Admired by Seth and Paul Garvett, Chris Reynolds and his comics were almost completely unknown to the Italian audience. Thanks to the publication of the Italian edition of A New World: Comics from Mauritania by Tunuè, Chris Reynolds was one of the most awaited authors at BilBolBul 2019. We therefore took the occasion to discover his work, his career and his future plans.
Hi Chris and thanks for your availability. I would like to start from a statement that Seth made about your work and that really hit me: he defined you as “one of the most undervalued comic book artist of the last 20 years”. What do you think about this definition?
My comics have suffered in a way because even anyone who really liked them was unable to describe what it was about them that they liked. Someone once said that Mauretania was “indescribable in terms of others of its kind.” And so even now, a reviewer has to talk about a “space war” that features in one of the stories as being what the comic is “about”. And so I think that this difficulty of description was one reason for their slow acceptance.
In my opinion, Seth is the one who is best qualified to talk about what my stories are about. He has accurate insights into the stories and has described them as well ans anyone can.
When the New York Review Comics edition was suggested by the publisher, I felt very excited but also very scared. I felt that this might be a last chance for my stories to get noticed, and so I spent most of 2017 terrified that something would go wrong and stop publication. I still felt this way until I realised the book had been reviewed favourably in The Guardian newspaper, in The Times Literary Supplement and In the New Statesman and also that the book had earned back its advance. Then I felt I had been given what I really wanted and so I could relax. This was “True North” for me. and so anything else was an extra.
How did the idea of Mauretania come to you, and why did you chose to self-publish this story?
When I was 14 I began typing my first prose novel. I extended it and wrote new chapters until I was about 19. It was like a big assembly of ideas. Never finished. Then I went to art college, had influences like Edward Hopper and Tarkovsky. and this all crystallised in 1984 when the video company I worked for closed down and I began to have serious thoughts about doing comics.
My friend Paul Harvey and I had produced full-colour single-copy comics at college using gouache paint, Paul’s “Aspiro” and my “Airport” comics. These had pop-art influences but also they began to develop certain atmospheres and feelings that really interested me. I was a painting student at college but I began to find comics, with their narrative aspects, a more effective way of conveying what I thought I wanted to say.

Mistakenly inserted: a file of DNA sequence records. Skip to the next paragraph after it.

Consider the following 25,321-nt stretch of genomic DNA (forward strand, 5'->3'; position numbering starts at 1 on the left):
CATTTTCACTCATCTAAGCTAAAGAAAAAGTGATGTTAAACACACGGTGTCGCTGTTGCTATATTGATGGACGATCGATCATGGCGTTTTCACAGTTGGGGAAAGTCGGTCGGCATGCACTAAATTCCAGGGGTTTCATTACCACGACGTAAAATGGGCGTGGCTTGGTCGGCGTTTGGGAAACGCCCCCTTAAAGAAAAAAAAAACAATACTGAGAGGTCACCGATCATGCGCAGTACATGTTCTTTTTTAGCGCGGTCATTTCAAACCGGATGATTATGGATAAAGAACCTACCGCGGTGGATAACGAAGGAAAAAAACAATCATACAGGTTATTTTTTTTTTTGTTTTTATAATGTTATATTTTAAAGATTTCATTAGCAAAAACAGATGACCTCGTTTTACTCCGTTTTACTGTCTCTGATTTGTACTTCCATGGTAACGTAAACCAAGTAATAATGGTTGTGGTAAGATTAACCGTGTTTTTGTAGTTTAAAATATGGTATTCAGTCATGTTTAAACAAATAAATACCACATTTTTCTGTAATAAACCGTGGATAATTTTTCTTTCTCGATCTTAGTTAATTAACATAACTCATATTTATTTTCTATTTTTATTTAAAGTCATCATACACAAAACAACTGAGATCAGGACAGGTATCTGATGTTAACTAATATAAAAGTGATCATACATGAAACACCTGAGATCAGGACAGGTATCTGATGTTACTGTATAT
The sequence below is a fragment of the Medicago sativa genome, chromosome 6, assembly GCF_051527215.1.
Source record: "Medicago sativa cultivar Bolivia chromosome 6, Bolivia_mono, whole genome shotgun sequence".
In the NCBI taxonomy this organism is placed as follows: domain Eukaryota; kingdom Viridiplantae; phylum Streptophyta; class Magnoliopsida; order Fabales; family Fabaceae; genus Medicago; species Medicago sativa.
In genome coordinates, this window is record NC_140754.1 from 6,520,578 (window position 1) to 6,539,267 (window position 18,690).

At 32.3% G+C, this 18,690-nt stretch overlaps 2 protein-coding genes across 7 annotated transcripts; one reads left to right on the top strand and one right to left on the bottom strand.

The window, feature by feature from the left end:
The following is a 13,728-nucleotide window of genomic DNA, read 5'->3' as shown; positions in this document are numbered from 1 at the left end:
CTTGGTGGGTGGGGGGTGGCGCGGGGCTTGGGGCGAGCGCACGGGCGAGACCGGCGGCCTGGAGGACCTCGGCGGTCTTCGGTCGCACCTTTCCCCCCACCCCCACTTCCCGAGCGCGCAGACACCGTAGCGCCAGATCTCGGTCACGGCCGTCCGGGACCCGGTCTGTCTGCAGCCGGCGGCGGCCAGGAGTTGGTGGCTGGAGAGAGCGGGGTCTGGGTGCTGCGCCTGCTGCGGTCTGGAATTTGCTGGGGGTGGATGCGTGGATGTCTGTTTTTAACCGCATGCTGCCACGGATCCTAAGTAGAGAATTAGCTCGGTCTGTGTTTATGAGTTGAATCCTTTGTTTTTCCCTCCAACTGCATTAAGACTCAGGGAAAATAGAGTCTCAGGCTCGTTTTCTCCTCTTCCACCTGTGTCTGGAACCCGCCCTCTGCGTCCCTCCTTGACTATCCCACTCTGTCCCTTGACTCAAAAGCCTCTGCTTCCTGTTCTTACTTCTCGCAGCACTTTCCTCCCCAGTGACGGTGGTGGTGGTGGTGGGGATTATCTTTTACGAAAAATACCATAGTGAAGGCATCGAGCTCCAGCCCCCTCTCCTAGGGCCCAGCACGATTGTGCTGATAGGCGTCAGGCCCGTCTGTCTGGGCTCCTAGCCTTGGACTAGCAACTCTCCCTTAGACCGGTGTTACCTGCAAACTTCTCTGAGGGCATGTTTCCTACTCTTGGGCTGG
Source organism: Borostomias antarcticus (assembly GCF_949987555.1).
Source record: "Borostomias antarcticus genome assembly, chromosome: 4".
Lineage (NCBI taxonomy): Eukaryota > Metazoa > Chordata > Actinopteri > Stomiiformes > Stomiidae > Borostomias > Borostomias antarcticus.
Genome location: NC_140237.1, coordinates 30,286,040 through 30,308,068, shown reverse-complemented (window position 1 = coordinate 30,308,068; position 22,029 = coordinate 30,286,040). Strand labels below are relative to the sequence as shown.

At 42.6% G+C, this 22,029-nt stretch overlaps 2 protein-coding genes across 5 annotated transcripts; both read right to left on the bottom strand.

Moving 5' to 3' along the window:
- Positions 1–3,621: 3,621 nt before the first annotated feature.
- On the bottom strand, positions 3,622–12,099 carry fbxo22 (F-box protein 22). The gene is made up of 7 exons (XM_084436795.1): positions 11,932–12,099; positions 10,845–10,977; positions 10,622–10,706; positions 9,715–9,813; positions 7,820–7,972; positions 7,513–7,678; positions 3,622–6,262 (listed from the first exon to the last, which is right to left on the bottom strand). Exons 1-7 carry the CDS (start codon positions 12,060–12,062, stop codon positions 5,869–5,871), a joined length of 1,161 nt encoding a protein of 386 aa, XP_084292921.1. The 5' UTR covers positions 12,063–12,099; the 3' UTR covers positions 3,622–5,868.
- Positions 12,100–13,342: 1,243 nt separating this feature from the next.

You can see where this is going: After the video company closed, I thought I might sell a newspaper strip or something. But then I found that my ideas would have to be less grand. And so, with Paul Harvey, we started Mauretania Comics as a photocopied comic in 1985. It felt important to me to carry on, as I felt I now had a strong medium for my ideas and that now was the time to do it.
What are the most important influences, both from literature and art, that influenced your work?
An important spark was an exhibition of back & white photographs at the Mostyn Gallery in Llandudno, Wales, with photos of North Wales and Newcastle (I have unfortunately forgotten the photographer’s name.) The Welsh pictures were of places that I knew along the North Wales coast and they were taken in such a way as to give a film-noir way of seeing these places. I found that very exciting. I could see now how I didn’t need to set my stories anywhere exotic – I could just change the way I saw the places I knew. The Mostyn also had an Edward Hopper exhibition in those days, and I even worked there for a while in 1982 when they hosted an exhibition of National Film Board of Canada animations which I also found particularly interesting.
Mauretania and the other stories of A New World are set in a not-so-far-in-the-future Great Britain, suspended between bucolic landscapes, outdated technology and a sleepy society. How much of Great Britain is present in these stories?
Possibly I was hiding from 1980’s Britain. I could escape to that other version of the place and be in a bubble of my own invention.
The comics were a refuge but I could not earn money from them. They earned back their costs but that was as far as it went. I wasn’t even sure that the big stars of comics earned their living from their personal comics. They all seemed to have some other work going on like illustration or book design. I don’t claim to have much interest in art beyond its use as an effective way for me to tell my stories, and so I didn’t want that. (Paul Harvey, now a famous painter, is dismayed!) So then I thought – what can my source of income be? And what it turned out to be was working with autistic and disabled people. And so that’s what I did.